For an MP3 file of the reading,
Ewert, pp. 73-74, ll. 601-646
La damë entra al palais;
Unques si bele n'i vient mais.
Devant le rei est descendue
Si que de tuz iert bien veüe.
Sun mantel ad laissié chaeir,
Que meuz la puïssent veer.
Li reis, que mut fu enseigniez,
Il s'est encuntre li dresciez,
E tuit li autre l'enurerent,
De li servir se presenterent.
Quant il l'orent bien esgardee
E sa beauté forment loëe,
Ele parla en teu mesure
Kar de demurer nen ot cure:
"Reis, j'ai amé un tuen vassal:
Veez le ci! ceo est Lanval.
Acheisuné fu en ta curt--
Ne vuil mie que a mal li turt--
De ceo qu'il dist, ceo sachez tu
Que la reïne ad tort eü:
Unques nul jur ne la requist.
De la vantance kë il fist,
Si par me peot estre aquitez,
Par voz baruns seit delivrez!"
Ceo qu'il en jugerunt par dreit
Li reis otr[ei] ke issi seit.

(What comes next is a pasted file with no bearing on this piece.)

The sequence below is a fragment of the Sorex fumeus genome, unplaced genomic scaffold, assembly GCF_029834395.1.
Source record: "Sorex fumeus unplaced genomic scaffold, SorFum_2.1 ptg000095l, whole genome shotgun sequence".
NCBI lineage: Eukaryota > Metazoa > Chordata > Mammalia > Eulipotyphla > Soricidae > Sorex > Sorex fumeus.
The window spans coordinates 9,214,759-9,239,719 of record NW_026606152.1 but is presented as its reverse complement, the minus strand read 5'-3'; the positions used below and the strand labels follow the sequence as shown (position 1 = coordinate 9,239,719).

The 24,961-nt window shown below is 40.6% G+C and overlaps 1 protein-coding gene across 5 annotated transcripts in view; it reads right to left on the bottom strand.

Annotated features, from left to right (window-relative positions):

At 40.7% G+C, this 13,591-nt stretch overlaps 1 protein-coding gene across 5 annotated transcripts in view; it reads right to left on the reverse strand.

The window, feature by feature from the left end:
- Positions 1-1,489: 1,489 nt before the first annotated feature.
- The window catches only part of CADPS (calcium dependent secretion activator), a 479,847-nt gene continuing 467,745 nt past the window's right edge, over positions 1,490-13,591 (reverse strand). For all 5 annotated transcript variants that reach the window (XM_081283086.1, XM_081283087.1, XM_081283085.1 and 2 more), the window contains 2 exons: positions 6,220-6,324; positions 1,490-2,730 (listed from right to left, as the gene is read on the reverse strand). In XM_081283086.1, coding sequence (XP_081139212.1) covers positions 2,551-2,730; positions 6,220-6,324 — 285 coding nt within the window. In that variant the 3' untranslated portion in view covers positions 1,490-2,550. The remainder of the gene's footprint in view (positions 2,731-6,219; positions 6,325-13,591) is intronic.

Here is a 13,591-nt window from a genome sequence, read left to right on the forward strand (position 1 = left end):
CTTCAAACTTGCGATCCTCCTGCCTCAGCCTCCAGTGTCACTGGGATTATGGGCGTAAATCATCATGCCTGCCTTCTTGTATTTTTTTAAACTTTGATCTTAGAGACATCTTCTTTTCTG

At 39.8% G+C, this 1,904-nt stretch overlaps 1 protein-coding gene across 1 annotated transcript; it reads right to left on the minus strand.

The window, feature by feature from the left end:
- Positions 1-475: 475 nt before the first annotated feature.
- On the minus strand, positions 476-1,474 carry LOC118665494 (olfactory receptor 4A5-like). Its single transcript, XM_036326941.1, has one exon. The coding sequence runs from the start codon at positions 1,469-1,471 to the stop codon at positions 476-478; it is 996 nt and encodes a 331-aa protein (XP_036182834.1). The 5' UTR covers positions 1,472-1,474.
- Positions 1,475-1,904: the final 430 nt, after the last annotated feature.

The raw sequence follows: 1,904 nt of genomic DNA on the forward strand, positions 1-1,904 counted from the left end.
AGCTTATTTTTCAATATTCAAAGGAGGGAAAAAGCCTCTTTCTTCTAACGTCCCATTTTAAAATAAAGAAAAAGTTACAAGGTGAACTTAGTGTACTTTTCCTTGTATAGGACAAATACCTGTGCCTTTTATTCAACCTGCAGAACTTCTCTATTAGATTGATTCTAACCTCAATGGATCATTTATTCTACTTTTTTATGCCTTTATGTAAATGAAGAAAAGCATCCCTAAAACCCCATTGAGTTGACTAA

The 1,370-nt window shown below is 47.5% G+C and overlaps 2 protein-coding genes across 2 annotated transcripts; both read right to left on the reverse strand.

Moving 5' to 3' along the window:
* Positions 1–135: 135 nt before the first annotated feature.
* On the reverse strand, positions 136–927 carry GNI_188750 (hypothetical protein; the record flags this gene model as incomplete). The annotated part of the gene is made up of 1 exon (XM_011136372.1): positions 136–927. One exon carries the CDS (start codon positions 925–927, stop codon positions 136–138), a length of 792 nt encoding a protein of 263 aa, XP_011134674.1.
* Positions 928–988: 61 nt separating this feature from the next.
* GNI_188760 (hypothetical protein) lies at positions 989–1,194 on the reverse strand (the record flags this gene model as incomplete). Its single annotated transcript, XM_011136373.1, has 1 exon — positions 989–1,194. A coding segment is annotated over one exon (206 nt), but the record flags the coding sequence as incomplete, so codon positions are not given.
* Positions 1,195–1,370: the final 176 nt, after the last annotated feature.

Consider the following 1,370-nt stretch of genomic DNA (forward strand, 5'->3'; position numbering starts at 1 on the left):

N'i ad un sul que n'ait jugié
Que Lanval ad tut desrainié:
Delivrez est par lur esgart,
E la pucele s'en depart.
Ne la peot li reis retenir;
Asez gent ot a li servir.
Fors de la sale aveient mis
Un grant perrun de marbre bis,
U li pesant humme muntoënt,
Que de la curt le rei aloent:
Lanval esteit munté dessus.
Quant la pucele ist fors a l'us,
Sur le palefrei detriers li
De plain eslais Lanval sailli.
Od li s'en vait en Avalun,
Ceo nus recuntent li Bretun,
En un isle que mut est beaus;
La fu ravi li dameiseaus.
Nul hum n'en oï plus parler,
Ne jeo n'en sai avant cunter.
The lady rides in at the palace door,
Lovelier than any, since or before,
To come there. Up to the King she rides,
And dismounts, so she can be seen from all sides.
She drops her cloak upon the floor,